"That's really nonsense!": Japan Forum article on gendered logic of postwar education
In 1971, a young woman attempted to enter graduate school at
Kyoto University. Her undergraduate advisor attempted to dissuade her. This
‘incident’ prompted a heated dispute that rallied student activists to support
the young woman, dubbed R-ko, and channeled the anger of female students
at this elite university toward what they understood to be implicit gendered
bias undergirding the university and its definition of who constituted an academic.
I discovered this history when I was working in the Kyoto University archives in 2012, but could not quite fit this story into the manuscript I was working on at the time. It still deserved to be told, I believed. And finally, I've been able to publish on it in Japan Forum. This link *should* direct you to the eprint. But if you can no longer download it for free, please just shoot me a message: email@example.com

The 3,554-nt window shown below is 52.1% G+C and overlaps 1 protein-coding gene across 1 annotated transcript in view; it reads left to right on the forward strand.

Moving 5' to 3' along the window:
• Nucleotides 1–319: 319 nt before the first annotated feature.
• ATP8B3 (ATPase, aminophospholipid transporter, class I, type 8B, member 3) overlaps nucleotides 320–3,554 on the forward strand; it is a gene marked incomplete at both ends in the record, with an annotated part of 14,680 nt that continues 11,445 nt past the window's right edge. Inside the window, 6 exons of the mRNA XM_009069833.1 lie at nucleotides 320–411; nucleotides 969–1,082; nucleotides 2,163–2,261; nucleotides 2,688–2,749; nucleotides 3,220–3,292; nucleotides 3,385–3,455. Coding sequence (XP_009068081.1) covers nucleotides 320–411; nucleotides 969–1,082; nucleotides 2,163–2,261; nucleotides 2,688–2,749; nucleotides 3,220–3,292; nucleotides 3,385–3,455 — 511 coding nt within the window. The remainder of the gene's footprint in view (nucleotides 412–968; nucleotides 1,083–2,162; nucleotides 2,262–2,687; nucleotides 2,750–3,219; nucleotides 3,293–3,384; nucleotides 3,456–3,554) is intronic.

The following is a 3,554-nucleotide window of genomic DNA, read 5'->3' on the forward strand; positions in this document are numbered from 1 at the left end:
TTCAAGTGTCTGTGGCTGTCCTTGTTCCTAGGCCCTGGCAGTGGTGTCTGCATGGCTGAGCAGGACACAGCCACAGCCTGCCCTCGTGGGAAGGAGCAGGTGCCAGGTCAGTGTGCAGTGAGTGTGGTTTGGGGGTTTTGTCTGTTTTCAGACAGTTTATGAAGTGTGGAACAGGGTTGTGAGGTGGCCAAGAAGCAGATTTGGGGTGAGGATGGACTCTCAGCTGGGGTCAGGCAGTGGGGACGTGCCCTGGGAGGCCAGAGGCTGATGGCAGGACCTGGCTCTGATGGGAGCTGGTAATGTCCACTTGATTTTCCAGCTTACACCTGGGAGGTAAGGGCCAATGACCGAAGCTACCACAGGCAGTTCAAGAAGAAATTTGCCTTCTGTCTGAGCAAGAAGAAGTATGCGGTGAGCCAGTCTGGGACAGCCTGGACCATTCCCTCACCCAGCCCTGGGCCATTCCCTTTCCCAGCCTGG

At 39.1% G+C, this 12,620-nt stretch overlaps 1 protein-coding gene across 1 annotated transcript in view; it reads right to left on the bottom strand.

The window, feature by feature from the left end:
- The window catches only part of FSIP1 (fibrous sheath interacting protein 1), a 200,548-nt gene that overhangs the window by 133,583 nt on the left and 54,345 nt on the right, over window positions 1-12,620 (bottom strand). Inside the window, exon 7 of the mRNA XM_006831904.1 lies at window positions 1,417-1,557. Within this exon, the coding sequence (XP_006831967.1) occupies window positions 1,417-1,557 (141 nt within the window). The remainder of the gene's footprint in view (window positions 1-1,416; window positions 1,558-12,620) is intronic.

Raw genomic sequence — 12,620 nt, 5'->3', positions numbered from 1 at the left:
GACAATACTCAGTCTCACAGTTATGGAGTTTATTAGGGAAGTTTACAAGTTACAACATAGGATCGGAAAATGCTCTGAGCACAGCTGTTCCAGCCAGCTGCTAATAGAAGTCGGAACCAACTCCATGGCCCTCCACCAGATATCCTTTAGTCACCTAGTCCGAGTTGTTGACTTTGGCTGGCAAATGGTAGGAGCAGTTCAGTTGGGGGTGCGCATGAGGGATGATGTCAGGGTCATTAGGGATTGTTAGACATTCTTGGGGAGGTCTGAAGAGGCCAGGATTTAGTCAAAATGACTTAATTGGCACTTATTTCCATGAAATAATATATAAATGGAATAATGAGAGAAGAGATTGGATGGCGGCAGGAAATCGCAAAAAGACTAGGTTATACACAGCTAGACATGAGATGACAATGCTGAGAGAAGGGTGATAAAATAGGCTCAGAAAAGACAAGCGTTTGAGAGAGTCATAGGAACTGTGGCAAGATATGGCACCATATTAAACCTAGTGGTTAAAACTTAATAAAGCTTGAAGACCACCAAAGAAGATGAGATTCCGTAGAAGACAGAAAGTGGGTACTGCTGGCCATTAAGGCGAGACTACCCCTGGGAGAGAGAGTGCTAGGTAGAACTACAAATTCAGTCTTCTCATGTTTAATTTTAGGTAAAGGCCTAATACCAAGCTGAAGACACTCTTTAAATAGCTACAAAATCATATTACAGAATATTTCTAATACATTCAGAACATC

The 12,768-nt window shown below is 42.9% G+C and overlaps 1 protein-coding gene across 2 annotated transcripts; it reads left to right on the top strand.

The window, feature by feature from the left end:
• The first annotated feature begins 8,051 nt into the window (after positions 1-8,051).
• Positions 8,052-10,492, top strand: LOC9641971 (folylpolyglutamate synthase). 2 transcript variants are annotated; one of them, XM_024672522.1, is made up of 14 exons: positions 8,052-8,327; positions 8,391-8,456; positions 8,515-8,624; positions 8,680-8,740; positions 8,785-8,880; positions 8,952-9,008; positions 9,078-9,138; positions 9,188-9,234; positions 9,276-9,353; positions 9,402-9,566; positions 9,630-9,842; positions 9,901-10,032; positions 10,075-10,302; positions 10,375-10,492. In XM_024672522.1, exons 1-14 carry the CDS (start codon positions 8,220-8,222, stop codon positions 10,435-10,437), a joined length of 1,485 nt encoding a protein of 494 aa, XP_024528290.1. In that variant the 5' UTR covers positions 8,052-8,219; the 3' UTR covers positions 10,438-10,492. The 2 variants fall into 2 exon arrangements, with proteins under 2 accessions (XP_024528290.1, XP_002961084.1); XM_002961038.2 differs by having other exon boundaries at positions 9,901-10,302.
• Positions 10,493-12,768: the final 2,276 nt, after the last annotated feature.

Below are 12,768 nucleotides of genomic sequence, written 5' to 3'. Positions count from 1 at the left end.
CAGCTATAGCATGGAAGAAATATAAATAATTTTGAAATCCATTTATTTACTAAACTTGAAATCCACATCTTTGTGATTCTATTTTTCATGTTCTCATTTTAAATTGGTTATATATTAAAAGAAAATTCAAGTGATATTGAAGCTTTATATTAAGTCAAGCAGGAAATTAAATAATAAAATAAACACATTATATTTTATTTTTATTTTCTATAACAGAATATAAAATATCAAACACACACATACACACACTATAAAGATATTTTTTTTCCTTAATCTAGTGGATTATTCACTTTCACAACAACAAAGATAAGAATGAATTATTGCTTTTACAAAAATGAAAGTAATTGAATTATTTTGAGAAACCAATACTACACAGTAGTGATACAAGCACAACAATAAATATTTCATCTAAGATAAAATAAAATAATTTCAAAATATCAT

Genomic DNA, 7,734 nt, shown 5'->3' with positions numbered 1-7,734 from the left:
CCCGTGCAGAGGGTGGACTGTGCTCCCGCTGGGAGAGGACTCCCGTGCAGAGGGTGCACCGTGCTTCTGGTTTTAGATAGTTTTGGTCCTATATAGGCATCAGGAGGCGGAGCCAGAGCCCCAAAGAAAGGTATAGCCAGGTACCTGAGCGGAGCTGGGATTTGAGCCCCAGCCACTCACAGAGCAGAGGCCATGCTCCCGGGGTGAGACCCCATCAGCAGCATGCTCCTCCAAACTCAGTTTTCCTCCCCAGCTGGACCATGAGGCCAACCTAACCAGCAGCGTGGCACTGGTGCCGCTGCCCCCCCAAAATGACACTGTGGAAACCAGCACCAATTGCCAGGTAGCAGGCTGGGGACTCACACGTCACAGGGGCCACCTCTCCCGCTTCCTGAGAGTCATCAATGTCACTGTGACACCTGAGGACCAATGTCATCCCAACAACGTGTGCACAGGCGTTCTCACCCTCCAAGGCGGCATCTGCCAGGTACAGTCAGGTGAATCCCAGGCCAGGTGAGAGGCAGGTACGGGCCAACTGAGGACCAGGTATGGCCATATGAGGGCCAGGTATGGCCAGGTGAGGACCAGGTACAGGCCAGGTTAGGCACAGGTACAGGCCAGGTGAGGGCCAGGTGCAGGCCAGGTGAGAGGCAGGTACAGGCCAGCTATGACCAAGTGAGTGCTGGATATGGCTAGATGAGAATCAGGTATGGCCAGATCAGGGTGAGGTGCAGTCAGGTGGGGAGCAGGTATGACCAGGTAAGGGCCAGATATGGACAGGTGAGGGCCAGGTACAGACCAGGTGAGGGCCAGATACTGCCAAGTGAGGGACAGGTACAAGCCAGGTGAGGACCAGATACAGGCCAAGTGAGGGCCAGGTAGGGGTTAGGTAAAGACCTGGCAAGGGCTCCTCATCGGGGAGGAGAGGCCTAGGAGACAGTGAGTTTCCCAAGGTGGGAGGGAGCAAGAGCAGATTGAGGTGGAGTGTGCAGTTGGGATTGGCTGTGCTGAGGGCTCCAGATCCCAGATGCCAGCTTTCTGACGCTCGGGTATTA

The use of the activists who organized to support R-ko of the term "nonsense (nansensu)" interested me a great deal. As you can see in the image above from a 1969 College Neechan strip by Sonoyama Shunji, "nonsense" was a common battle cry and bullshit detector among campus activists in the late 1960s and early 1970s. The use of this term lead me to adapt Gramsci’s insights on the power arrangements embedded in ‘common sense’ and also to employ a feminist analysis to investigate this localized dispute in the wider context of postwar public debates in Japan on the question of women’s access to higher education. I wanted to take seriously the documents left by a transitory activist movement – a moment – to understand the historical strategies mobilized to counter such ‘common sense’, and also the challenges such critiques have met.
I'm thrilled this story finally found a happy home!